I agree that the nature of change is changing, but through a different pattern loosely based on design rationality (pp. 166-173).
1. Openness: A person must be open to take in information from anyone, and must be open to try new things in a transparent way. Not afraid of making mistakes and willing to share knowledge and experiences with others are a must. At this point, it is not necessary to be dissatisfied or even be able to identify a problem even though both could be case. What is most important is that the person realize that improvement is a valuable pursuit and that it is possible.
2. Predictions: Through social practice, the individual predicts certain outcomes based on changed behavior. Depending on the level of expertise, this stage may include some level of intervention to assure that predictions are based on sound research.
3. Negotiation: As the change in behavior unfolds, the individual negotiates with other individuals and manipulates objects until intended and unintended outcomes result. In the negotiation stage, everyone has a vested interest that drives a person’s actions, so being able to interpret one’s actions and having perspective are crucial.
4. Opportunities: As the person reflects on the intended and unintended outcomes, he/she recognizes certain opportunities taking into account all the contextualized cues (unique to each individual) that exist at that particular moment. Any opportunities that present themselves provide new information that is then part of a new scenario requiring the individual to become even more open to new information thus continuing the cycle.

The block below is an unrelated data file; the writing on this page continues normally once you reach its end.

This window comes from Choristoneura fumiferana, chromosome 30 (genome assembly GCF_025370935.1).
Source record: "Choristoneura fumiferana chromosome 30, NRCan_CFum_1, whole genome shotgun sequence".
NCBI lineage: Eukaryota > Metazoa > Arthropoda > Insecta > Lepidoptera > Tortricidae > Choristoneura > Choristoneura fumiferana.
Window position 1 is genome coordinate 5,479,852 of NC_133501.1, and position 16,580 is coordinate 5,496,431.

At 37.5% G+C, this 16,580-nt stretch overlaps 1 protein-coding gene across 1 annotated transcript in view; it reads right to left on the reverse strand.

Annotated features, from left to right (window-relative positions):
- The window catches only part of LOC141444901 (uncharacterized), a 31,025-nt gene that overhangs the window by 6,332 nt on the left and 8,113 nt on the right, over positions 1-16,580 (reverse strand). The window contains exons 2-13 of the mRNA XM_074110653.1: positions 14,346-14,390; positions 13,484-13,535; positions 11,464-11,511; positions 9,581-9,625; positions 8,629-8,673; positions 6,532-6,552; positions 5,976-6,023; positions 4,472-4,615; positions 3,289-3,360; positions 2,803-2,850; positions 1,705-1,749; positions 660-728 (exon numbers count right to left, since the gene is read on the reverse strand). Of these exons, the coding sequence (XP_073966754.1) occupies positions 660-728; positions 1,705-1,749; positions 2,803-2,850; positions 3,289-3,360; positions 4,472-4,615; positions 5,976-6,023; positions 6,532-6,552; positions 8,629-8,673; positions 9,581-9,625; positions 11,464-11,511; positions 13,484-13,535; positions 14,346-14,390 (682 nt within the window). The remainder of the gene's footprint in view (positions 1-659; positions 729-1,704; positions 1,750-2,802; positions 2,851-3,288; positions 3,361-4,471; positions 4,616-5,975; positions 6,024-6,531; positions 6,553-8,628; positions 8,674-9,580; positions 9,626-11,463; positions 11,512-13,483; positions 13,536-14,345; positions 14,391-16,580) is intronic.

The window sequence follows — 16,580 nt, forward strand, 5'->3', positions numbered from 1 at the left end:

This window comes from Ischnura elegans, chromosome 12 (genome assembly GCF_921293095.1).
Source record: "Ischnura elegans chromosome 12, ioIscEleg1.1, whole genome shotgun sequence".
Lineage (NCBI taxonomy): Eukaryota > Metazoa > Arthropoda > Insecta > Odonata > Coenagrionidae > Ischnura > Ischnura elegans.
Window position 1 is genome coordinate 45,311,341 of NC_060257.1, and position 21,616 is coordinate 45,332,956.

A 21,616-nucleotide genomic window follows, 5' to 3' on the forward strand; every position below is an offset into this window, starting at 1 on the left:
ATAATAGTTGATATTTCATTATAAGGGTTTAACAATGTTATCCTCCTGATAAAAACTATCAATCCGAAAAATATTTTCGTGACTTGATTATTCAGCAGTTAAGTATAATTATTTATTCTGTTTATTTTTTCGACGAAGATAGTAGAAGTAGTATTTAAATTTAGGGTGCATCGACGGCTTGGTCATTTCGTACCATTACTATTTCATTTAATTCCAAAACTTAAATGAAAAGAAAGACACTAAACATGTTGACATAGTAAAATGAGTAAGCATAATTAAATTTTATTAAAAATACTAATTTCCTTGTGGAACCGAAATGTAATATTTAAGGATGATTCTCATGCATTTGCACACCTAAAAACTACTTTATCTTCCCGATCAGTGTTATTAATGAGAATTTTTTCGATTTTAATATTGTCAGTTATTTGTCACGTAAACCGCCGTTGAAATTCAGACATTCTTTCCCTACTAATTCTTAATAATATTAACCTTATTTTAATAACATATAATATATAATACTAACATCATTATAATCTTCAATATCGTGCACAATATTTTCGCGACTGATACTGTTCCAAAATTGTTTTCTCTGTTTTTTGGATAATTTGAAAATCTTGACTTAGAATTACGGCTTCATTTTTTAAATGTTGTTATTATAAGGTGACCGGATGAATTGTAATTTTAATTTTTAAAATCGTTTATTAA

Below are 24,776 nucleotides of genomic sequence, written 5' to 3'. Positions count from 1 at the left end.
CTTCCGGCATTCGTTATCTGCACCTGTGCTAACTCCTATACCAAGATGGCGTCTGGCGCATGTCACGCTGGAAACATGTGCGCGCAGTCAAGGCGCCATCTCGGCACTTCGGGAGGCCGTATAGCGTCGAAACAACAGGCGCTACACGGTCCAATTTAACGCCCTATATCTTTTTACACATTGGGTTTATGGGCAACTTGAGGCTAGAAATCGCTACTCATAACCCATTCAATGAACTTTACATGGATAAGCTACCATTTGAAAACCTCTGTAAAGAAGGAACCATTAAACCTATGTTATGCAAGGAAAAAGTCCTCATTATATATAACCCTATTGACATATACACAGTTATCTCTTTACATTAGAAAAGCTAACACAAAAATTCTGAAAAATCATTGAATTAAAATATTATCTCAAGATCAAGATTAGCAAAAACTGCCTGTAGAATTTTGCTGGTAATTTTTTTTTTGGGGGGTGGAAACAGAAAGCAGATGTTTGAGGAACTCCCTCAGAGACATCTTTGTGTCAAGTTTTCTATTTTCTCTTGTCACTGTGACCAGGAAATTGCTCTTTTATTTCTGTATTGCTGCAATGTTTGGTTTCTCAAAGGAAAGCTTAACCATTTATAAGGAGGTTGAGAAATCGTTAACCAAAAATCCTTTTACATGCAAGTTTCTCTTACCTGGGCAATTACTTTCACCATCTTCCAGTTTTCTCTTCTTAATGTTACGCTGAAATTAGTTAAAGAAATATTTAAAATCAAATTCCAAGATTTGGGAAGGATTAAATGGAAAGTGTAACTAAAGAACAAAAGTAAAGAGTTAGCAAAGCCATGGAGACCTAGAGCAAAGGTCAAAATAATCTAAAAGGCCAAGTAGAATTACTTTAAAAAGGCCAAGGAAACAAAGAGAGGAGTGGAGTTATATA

As we repeat the cycle – unique to each individual – we become more open and better at predicting, negotiating, and recognizing opportunities based on new scenarios. To facilitate individuals through this cycle, all stakeholders must work together to create an adaptive environment where those who are targeted to change can do so at different rates and with the support they need.
Openness provides the mindscapes needed in order to make more accurate predictions given a particular scenario (unique for each individual). Based on sound predictions the individual begins negotiating with others and manipulating objects through an ongoing social process that positions the person in a perceived role within a particular learning network. By negotiating with others and manipulating objects, certain opportunities or lack of opportunities may result, some intentional and some unintentional. These opportunities or lack of opportunities provide new information that changes the context for the individual which is then used to make further predictions.